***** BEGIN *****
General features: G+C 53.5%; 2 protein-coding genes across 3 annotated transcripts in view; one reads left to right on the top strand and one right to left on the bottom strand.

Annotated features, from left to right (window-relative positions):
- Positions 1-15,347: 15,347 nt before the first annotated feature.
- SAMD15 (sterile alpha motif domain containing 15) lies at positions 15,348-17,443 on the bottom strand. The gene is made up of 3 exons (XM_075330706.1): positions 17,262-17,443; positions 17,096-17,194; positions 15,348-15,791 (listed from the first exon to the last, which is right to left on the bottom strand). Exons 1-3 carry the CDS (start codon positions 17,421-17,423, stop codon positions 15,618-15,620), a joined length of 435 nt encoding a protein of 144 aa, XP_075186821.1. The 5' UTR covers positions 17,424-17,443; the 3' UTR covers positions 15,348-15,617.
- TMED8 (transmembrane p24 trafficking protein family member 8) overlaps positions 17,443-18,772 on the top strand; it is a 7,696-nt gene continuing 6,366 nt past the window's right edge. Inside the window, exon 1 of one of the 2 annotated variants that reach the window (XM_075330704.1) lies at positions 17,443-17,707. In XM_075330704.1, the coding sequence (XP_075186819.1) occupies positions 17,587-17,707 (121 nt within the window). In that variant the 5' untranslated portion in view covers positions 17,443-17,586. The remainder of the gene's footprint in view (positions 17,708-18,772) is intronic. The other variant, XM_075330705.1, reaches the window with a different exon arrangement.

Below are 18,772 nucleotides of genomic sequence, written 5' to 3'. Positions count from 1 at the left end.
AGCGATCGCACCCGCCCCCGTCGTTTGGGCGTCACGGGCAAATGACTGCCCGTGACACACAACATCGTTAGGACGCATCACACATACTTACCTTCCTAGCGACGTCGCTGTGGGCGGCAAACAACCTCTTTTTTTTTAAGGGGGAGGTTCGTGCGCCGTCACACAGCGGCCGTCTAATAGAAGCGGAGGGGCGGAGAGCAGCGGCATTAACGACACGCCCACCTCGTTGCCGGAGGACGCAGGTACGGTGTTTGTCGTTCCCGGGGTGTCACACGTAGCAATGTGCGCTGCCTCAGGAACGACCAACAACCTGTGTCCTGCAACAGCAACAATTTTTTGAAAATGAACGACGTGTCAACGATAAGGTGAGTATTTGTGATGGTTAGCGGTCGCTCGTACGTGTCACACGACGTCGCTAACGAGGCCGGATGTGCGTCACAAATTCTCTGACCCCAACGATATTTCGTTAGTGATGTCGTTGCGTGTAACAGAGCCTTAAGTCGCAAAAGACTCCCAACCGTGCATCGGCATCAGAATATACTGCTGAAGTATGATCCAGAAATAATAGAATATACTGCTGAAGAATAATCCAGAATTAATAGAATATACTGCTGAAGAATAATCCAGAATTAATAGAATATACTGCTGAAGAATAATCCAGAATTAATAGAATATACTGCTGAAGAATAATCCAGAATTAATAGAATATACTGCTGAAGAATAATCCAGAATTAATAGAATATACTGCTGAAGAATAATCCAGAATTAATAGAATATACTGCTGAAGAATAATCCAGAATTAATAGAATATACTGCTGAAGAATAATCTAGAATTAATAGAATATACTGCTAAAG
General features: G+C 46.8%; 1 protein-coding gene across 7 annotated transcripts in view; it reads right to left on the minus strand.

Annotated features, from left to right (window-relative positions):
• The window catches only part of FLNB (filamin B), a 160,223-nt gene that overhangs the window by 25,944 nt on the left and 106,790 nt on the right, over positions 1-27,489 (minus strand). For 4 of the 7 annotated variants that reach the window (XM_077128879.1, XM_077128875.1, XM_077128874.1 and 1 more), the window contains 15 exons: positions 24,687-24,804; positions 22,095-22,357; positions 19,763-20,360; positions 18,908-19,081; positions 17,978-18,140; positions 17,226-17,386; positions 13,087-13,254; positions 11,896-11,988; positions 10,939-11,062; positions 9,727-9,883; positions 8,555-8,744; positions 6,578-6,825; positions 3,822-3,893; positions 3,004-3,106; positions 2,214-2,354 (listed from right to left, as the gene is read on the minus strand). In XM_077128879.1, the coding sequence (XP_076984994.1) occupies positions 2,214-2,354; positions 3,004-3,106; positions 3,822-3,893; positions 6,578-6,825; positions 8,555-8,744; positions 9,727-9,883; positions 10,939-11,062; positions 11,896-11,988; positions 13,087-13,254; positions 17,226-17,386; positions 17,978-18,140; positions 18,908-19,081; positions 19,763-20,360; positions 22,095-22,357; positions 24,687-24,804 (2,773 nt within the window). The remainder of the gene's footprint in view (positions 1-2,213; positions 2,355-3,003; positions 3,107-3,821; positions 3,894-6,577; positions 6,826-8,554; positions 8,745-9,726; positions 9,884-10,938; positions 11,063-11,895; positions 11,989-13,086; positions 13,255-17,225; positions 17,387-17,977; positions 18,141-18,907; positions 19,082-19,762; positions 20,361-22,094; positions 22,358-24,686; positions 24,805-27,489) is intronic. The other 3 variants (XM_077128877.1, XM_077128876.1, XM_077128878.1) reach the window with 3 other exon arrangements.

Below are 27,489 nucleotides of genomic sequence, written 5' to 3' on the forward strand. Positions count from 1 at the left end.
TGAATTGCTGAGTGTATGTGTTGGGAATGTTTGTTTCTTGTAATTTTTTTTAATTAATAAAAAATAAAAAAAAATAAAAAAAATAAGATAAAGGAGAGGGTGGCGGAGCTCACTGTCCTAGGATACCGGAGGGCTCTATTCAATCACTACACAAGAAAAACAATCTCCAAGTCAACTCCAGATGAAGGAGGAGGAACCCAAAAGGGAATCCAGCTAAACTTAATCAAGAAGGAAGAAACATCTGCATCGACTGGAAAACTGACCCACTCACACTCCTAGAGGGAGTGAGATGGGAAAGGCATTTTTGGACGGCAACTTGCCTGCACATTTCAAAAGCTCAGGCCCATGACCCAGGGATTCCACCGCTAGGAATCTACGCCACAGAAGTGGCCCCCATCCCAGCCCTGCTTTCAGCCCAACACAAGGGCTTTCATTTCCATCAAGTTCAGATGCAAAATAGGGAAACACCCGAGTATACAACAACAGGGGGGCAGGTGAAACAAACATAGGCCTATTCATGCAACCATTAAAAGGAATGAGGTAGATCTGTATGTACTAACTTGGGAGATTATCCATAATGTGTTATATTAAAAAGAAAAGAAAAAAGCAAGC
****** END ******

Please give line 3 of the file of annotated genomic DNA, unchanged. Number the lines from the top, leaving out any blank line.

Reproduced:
- Positions 1-15,347: 15,347 nt before the first annotated feature.